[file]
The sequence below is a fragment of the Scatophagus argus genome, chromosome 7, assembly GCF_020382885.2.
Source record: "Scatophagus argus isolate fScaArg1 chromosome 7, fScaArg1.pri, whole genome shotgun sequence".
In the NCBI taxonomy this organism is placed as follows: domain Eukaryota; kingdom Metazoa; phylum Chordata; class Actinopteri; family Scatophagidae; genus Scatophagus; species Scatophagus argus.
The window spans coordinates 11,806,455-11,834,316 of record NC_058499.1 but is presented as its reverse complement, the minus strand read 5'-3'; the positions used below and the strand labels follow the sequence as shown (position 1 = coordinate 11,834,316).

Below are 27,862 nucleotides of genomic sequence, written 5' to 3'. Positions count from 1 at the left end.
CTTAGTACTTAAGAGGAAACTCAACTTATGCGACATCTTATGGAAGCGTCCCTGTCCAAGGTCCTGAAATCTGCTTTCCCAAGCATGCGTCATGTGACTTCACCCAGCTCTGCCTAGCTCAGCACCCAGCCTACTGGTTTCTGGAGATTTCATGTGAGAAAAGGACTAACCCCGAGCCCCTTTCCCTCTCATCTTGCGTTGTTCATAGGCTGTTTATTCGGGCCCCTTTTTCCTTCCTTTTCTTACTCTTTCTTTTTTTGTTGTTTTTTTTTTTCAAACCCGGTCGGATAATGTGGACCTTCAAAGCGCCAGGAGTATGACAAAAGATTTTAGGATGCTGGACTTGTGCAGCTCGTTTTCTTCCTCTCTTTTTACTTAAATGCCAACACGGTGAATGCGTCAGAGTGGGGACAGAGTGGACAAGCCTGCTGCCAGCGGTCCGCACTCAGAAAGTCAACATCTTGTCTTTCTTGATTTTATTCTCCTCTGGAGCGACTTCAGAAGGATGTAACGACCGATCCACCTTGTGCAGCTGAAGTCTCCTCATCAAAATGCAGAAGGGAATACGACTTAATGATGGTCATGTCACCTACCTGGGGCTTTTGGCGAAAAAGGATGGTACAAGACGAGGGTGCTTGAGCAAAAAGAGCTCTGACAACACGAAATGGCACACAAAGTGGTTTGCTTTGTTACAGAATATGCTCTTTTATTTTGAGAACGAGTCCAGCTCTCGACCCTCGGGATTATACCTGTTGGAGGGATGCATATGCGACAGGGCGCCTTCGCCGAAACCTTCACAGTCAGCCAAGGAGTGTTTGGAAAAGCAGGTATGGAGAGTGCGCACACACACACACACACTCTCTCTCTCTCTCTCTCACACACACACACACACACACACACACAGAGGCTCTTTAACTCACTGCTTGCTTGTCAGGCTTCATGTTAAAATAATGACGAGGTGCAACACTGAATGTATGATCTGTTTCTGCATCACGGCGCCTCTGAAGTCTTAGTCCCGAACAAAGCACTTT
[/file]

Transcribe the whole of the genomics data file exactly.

The sequence below is a fragment of the Scatophagus argus genome, chromosome 7, assembly GCF_020382885.2.
Source record: "Scatophagus argus isolate fScaArg1 chromosome 7, fScaArg1.pri, whole genome shotgun sequence".
In the NCBI taxonomy this organism is placed as follows: domain Eukaryota; kingdom Metazoa; phylum Chordata; class Actinopteri; family Scatophagidae; genus Scatophagus; species Scatophagus argus.
The window spans coordinates 11,806,455-11,834,316 of record NC_058499.1 but is presented as its reverse complement, the minus strand read 5'-3'; the positions used below and the strand labels follow the sequence as shown (position 1 = coordinate 11,834,316).

Below are 27,862 nucleotides of genomic sequence, written 5' to 3'. Positions count from 1 at the left end.
CTTAGTACTTAAGAGGAAACTCAACTTATGCGACATCTTATGGAAGCGTCCCTGTCCAAGGTCCTGAAATCTGCTTTCCCAAGCATGCGTCATGTGACTTCACCCAGCTCTGCCTAGCTCAGCACCCAGCCTACTGGTTTCTGGAGATTTCATGTGAGAAAAGGACTAACCCCGAGCCCCTTTCCCTCTCATCTTGCGTTGTTCATAGGCTGTTTATTCGGGCCCCTTTTTCCTTCCTTTTCTTACTCTTTCTTTTTTTGTTGTTTTTTTTTTTCAAACCCGGTCGGATAATGTGGACCTTCAAAGCGCCAGGAGTATGACAAAAGATTTTAGGATGCTGGACTTGTGCAGCTCGTTTTCTTCCTCTCTTTTTACTTAAATGCCAACACGGTGAATGCGTCAGAGTGGGGACAGAGTGGACAAGCCTGCTGCCAGCGGTCCGCACTCAGAAAGTCAACATCTTGTCTTTCTTGATTTTATTCTCCTCTGGAGCGACTTCAGAAGGATGTAACGACCGATCCACCTTGTGCAGCTGAAGTCTCCTCATCAAAATGCAGAAGGGAATACGACTTAATGATGGTCATGTCACCTACCTGGGGCTTTTGGCGAAAAAGGATGGTACAAGACGAGGGTGCTTGAGCAAAAAGAGCTCTGACAACACGAAATGGCACACAAAGTGGTTTGCTTTGTTACAGAATATGCTCTTTTATTTTGAGAACGAGTCCAGCTCTCGACCCTCGGGATTATACCTGTTGGAGGGATGCATATGCGACAGGGCGCCTTCGCCGAAACCTTCACAGTCAGCCAAGGAGTGTTTGGAAAAGCAGGTATGGAGAGTGCGCACACACACACACACACTCTCTCTCTCTCTCTCTCACACACACACACACACACACACACACAGAGGCTCTTTAACTCACTGCTTGCTTGTCAGGCTTCATGTTAAAATAATGACGAGGTGCAACACTGAATGTATGATCTGTTTCTGCATCACGGCGCCTCTGAAGTCTTAGTCCCGAACAAAGCACTTT